{January 31, 2013}   Namaste? Nuh-uh. Namago home.

I’d admired an aerial silks performer at the Bristol Renaissance Faire last summer and later became intrigued with an aerial silks class offered at Milwaukee Community Circus after interviewing founder Geoff Marsh for a magazine story. The classes are held in Walker’s Point, which is a bit of a hike from our house, so I couldn’t see how to fit the class into my schedule.

Then I came across a beginner aerial yoga class at Reaching Treetops Yoga in Waukesha, much closer to home. Aerial yoga is not the same as aerial silks, but it has similarities. Students use silk hammocks (instead of silk ribbons) hung from the ceiling as they work their way through a routine of yoga poses (rather than artistic poses.)

On the yoga studio’s website, I found this quote about aerial yoga from a student: “Not only is it fun, it feels good! My body doesn’t bend like this on the floor, but it’s a whole other story in the air. Surprisingly (I) didn’t feel dizzy but did get some color into my face after this pose.”

I’m not particularly flexible, so the woman’s experience alleviated one of my concerns. Plus, she said it would be fun and feel good. Why not?

Well, let me count the ways why aerial yoga is not for me. (It may not be for me, but, like pizza with anchovies, plenty of people enjoy it. The studio has a waiting list for this class. So don’t take my experience as condemnation of the class, instructor or yoga in general.)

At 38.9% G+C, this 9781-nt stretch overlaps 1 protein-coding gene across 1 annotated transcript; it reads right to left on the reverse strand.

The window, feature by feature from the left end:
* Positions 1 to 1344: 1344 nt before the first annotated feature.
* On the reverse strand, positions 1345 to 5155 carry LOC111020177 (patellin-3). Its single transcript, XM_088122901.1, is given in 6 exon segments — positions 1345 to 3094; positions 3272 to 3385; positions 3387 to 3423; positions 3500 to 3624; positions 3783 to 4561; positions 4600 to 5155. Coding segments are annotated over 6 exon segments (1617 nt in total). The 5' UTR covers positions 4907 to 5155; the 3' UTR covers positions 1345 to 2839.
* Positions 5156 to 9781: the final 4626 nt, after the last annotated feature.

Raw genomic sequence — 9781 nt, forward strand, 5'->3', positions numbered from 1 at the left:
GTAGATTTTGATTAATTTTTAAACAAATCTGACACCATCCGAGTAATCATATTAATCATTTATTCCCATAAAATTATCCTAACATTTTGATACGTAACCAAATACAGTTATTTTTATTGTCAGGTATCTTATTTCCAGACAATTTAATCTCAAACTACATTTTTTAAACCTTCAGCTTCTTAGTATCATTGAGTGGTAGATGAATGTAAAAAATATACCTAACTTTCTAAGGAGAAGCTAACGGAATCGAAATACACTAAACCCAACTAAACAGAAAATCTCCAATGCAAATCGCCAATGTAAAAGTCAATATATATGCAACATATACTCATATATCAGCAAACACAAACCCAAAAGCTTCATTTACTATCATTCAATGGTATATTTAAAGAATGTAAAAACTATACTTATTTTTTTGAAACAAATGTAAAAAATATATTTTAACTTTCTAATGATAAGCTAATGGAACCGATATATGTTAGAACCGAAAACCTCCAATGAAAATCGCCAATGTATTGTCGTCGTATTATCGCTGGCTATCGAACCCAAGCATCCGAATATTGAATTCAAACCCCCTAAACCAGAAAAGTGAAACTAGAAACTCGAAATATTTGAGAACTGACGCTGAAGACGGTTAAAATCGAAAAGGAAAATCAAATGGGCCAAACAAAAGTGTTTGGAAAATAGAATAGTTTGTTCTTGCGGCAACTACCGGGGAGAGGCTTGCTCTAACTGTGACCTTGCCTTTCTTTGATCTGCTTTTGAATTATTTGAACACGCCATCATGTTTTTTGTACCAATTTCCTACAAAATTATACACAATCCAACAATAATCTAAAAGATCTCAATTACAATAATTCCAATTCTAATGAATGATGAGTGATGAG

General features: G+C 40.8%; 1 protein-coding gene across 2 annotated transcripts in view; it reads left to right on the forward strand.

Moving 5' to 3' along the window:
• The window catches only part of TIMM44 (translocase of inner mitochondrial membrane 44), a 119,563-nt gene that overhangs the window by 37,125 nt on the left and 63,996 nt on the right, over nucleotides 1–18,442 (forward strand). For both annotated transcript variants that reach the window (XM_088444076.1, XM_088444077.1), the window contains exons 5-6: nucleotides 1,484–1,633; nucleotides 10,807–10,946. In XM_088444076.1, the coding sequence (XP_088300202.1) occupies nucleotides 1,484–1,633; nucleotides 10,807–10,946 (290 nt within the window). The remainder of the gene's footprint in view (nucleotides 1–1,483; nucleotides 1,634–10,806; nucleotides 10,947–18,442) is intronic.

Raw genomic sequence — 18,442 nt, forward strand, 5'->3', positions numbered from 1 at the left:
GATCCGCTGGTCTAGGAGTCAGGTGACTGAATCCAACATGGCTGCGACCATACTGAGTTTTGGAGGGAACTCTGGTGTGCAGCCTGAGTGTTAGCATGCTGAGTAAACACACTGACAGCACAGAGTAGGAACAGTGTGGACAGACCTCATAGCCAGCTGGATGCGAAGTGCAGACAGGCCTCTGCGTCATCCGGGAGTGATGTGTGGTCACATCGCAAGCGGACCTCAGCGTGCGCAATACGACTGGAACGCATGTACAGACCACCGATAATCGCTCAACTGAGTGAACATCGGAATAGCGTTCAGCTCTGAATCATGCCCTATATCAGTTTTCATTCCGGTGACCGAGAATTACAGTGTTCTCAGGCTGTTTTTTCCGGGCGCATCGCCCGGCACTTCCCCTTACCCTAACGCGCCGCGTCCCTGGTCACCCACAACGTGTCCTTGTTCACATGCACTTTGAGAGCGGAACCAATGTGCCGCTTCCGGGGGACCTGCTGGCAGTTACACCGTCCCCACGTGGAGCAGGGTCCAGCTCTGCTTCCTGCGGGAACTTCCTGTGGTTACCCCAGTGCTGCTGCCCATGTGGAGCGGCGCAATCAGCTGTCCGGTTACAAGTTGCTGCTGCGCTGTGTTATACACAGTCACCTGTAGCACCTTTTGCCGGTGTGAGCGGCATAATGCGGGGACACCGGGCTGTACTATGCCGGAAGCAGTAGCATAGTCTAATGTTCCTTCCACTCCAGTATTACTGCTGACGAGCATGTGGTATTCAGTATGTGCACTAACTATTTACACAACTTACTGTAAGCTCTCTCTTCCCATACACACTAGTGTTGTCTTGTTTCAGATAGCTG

Reason 1: It’s easier said than done. Of the six women in the hour-long session, two of us were first-timers. The instructor sometimes used Sanskrit (?) terms to refer to particular poses. Instead of trying to understand what she was saying, I watched other students and tried to duplicate their moves. I could do some of the simpler poses. But the more complicated ones had me shaking my head and laughing. (At one point I asked, “Are you sure this is a beginner class?”)

The instructor checked each student’s pose, offering suggestions and encouragement. “You can do this. Just roll your hip,” she told me. It sounded easy, but there was a lot more involved than a mere hip roll. I eventually got that pose, but it wasn’t pretty. My progress was slow, but I wasn’t ready to give up. That is until I tried the pose I’m calling the “inversion.”

Reason 2: I don’t like being upside down and never have. As a kid, I didn’t hang from the monkey bars by my knees like my friends. I couldn’t do cartwheels, handstands or back bends. As I got older, I quickly discovered I hated amusement rides that “looped the loop” and despised those that would pause the car at the top, hanging it upside down for a few moments before continuing on. Too bad I didn’t remember that when I signed up for this class.

The instructor talked us through the “inversion.” For this pose, the hammock is placed low on the back with a hand gripping each side of the hammock near the hips. One leans back so one’s head nears the floor with one leg stretched behind. The other leg is brought forward with knee bent and that ankle is wrapped around the silk. For someone with my lack of coordination, this is a feat in itself.

But we were not finished with this pose yet. Next, the instructor said, “Now take your hands and place them on the mat.” WHAT? I thought, “No way!” (Apparently I didn’t think it; I said it out loud.)

Hearing me, the instructor came over and steadied me, and at her urging, I reluctantly released my white-knuckle grip on the fabric and put my hands on the mat. I was hanging upside down…on purpose. I didn’t feel euphoric or relaxed or Zen-like, but I did it and didn’t die. That’s a major accomplishment in my book.